Sunday, 19 August 2012

Britain is a country where young medical students could learn from those in Berlin what it is like to be old men

An article in 'The Gaurdian' last month was entitled :

Suit lets medical students experience symptoms of old age

The Age Man Suit, developed by German scientists, is designed to make future doctors aware of older people's needs
Rahel Eckardt, a Senior Physician at Berlin's Evangelical Geriatrics Centre has been behind an industrial-style futuristic boiler suit which gives the wearer the sense of what it's like to be old. "My aim is to turn young energetic people into slow, creaking beings, temporarily at least. That way they will I hope, develop a feeling for what it's like to be old."

The 'Age Man' suit, custom-made to simulate the physical consequences of old age ;

* has ear-protectors which stifle hearing.

* a yellow visor which blurs eyesight and makes it hard to distinguish colours.

*  knee and elbow pads which stiffen the joints.

* a Kevlar-jacket-style vest which presses uncomfortably against the chest and padded gloves.

Rahel :

* has the aim to :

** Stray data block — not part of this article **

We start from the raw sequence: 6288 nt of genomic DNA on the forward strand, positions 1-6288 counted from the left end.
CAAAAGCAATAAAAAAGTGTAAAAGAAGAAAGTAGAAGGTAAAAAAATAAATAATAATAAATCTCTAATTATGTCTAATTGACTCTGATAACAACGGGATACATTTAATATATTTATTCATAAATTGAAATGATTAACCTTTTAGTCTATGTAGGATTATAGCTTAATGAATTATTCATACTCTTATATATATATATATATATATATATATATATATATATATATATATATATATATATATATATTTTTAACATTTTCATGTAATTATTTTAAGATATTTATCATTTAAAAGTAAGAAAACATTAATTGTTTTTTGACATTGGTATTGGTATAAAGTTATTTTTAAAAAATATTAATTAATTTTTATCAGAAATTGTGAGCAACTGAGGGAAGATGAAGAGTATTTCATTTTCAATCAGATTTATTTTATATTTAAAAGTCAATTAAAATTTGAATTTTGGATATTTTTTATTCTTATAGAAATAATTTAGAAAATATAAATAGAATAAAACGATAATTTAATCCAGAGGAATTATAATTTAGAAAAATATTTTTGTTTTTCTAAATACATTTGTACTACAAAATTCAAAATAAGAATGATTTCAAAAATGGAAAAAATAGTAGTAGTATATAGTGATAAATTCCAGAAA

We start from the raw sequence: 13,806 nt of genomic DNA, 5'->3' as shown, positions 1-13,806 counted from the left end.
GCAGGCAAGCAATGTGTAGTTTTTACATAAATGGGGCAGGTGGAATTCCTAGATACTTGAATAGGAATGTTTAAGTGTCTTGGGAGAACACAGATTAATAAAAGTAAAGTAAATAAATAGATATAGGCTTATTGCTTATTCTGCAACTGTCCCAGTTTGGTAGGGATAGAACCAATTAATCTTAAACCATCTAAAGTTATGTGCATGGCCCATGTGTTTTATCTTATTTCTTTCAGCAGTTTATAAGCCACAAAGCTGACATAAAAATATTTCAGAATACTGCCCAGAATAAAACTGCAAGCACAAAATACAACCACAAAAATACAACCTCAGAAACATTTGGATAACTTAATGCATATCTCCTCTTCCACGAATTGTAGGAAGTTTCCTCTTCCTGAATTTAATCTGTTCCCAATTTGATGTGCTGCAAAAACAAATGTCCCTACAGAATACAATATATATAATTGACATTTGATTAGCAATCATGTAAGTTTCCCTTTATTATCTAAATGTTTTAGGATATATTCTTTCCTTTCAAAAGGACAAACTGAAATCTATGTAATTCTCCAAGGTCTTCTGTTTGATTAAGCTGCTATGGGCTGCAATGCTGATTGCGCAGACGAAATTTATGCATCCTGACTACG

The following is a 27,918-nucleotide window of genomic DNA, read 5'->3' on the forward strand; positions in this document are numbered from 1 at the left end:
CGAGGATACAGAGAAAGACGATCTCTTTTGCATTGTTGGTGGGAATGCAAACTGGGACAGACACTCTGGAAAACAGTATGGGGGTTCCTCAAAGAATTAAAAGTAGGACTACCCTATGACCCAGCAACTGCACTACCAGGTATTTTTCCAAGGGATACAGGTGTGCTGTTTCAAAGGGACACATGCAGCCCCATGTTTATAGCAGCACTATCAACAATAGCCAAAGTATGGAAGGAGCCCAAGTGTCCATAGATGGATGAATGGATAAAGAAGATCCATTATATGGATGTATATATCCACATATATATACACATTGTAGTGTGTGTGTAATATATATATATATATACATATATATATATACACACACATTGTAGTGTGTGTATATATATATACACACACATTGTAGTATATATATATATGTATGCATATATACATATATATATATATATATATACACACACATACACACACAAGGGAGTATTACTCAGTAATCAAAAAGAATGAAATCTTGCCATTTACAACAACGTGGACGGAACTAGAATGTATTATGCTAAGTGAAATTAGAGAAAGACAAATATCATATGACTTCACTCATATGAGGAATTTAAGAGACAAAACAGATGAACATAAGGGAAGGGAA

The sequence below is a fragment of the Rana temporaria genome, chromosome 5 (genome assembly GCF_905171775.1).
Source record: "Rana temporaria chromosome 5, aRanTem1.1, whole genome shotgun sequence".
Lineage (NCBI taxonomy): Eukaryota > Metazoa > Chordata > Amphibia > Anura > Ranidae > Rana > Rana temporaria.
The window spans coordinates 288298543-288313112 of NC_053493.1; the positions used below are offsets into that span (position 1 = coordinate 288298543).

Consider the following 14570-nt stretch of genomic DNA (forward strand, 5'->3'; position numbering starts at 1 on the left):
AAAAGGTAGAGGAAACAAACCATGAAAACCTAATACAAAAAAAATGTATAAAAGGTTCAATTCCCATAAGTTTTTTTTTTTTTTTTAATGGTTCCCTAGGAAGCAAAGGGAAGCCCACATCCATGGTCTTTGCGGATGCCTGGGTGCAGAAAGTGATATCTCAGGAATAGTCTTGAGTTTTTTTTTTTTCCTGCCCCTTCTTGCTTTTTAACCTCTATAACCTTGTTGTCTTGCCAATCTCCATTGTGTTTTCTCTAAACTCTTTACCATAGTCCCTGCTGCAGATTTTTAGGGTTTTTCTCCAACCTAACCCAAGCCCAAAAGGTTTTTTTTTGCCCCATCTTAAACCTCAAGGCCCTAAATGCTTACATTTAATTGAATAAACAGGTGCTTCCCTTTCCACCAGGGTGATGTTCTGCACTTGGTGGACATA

*  to sensitise a whole new generation of doctors to the medical and social needs of Germny's fastest-growing population group.

* argues that there is a huge disconnect between large sections of the medical profession and their elderly patients, as well as a desperate lack of doctors willing to go into geriatric medicine.

* said : "Rather than a PowerPoint presentation, this is the best way of giving them a real idea of what it's like to be old – that is, 75 and upwards – and only once we have their empathy can we really begin to win students round to becoming interested in old people as patients. Maybe then they will consider a career in geriatrics, which until now has fought for recognition alongside other fields of medicine that are considered to be more exciting."

The EGZB developed the suit together with the Saarbrucken-based Meyer-Hentschel Institute, which supports research into 'senior friendly' products for the over-60s. It hopes to sensitise a society which has done very little to prepare itself for a demographic time bomb more acute in Germany than almost anywhere else in the world, apart from Japan and Monaco. By 2030 more than 26% of the German population is expected be over 65.

Elisabeth Steinhagen, 22, a second-year medical student at the EGZB, said her experience of the suit had contributed to her interest in the health of old people :
"Geriatrics is a relatively new field, which doesn't have the status of other areas of medicine like surgery but it involves a great variety of illnesses, not just arthritis and dementia and so is a fascinating field. If we're going to take it seriously, doctors need to develop social skills, like learning to speak louder and clearer, or to appreciate that things that are easy for us, like getting out of bed, are more difficult for older people. They might sound like basic things but it's amazing how many doctors don't think about them."

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